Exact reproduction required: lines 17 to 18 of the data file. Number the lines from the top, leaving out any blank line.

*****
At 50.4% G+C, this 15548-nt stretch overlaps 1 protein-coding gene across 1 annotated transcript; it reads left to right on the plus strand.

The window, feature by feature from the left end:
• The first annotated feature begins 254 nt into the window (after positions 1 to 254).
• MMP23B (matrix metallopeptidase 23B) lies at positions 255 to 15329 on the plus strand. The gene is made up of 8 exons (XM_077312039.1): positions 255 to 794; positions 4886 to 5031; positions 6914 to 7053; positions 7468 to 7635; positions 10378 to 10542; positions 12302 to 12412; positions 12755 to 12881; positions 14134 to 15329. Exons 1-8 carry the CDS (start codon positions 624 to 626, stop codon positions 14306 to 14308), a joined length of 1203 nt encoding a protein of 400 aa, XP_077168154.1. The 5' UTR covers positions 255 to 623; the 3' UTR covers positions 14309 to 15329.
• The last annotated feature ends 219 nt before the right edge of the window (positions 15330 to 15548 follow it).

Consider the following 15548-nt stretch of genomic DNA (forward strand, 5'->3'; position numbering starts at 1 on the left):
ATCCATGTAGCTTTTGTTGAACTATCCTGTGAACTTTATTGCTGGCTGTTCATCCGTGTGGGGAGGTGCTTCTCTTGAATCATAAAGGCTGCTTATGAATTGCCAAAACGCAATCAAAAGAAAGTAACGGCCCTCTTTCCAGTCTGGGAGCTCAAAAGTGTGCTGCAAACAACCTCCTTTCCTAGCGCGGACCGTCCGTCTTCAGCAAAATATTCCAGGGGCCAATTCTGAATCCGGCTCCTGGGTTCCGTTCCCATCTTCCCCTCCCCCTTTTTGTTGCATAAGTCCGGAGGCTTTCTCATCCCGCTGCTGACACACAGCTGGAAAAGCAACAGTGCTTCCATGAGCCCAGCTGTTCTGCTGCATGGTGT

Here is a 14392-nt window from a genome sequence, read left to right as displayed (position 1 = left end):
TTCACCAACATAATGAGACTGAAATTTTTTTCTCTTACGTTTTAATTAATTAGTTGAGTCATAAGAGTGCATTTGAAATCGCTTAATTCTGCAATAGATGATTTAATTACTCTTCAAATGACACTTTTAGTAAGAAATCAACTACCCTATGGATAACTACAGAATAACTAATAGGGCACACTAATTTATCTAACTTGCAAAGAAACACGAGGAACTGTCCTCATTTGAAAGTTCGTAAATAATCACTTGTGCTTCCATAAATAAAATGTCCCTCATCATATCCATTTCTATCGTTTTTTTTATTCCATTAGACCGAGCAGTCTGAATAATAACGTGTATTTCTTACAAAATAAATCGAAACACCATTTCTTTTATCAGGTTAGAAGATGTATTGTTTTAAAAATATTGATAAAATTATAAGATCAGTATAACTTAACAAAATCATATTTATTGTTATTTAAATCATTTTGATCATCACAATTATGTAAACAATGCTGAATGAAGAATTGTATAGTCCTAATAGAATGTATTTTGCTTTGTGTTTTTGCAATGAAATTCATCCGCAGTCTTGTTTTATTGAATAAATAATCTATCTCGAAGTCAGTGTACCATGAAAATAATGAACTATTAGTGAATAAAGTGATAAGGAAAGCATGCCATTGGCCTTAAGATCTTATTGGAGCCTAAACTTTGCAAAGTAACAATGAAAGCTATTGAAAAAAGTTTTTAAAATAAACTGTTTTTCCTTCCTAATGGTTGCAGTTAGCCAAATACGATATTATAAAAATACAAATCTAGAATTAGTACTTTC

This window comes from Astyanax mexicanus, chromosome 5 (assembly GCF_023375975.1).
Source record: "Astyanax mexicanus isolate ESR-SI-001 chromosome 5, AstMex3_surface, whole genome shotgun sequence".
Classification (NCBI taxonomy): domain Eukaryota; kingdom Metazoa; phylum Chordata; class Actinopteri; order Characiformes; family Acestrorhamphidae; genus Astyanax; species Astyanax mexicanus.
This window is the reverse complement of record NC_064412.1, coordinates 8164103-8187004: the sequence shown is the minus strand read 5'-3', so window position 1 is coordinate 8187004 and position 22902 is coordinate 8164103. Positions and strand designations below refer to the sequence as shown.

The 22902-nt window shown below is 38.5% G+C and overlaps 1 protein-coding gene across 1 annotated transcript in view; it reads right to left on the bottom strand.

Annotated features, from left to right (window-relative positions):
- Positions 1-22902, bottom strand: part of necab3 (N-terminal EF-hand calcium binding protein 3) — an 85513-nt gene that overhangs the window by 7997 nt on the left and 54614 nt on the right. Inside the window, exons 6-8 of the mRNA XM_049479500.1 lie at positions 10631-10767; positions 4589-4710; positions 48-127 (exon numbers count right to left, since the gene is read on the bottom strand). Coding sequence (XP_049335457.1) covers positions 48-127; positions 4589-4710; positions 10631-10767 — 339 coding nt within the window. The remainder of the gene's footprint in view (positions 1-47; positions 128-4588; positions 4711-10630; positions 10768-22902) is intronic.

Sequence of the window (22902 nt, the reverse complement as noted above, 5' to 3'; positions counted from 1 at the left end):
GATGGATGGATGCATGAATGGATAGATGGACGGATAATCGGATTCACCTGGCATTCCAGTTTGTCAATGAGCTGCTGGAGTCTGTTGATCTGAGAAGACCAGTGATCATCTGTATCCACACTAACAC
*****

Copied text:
Sequence of the window (22902 nt, the reverse complement as noted above, 5' to 3'; positions counted from 1 at the left end):
GATGGATGGATGCATGAATGGATAGATGGACGGATAATCGGATTCACCTGGCATTCCAGTTTGTCAATGAGCTGCTGGAGTCTGTTGATCTGAGAAGACCAGTGATCATCTGTATCCACACTAACAC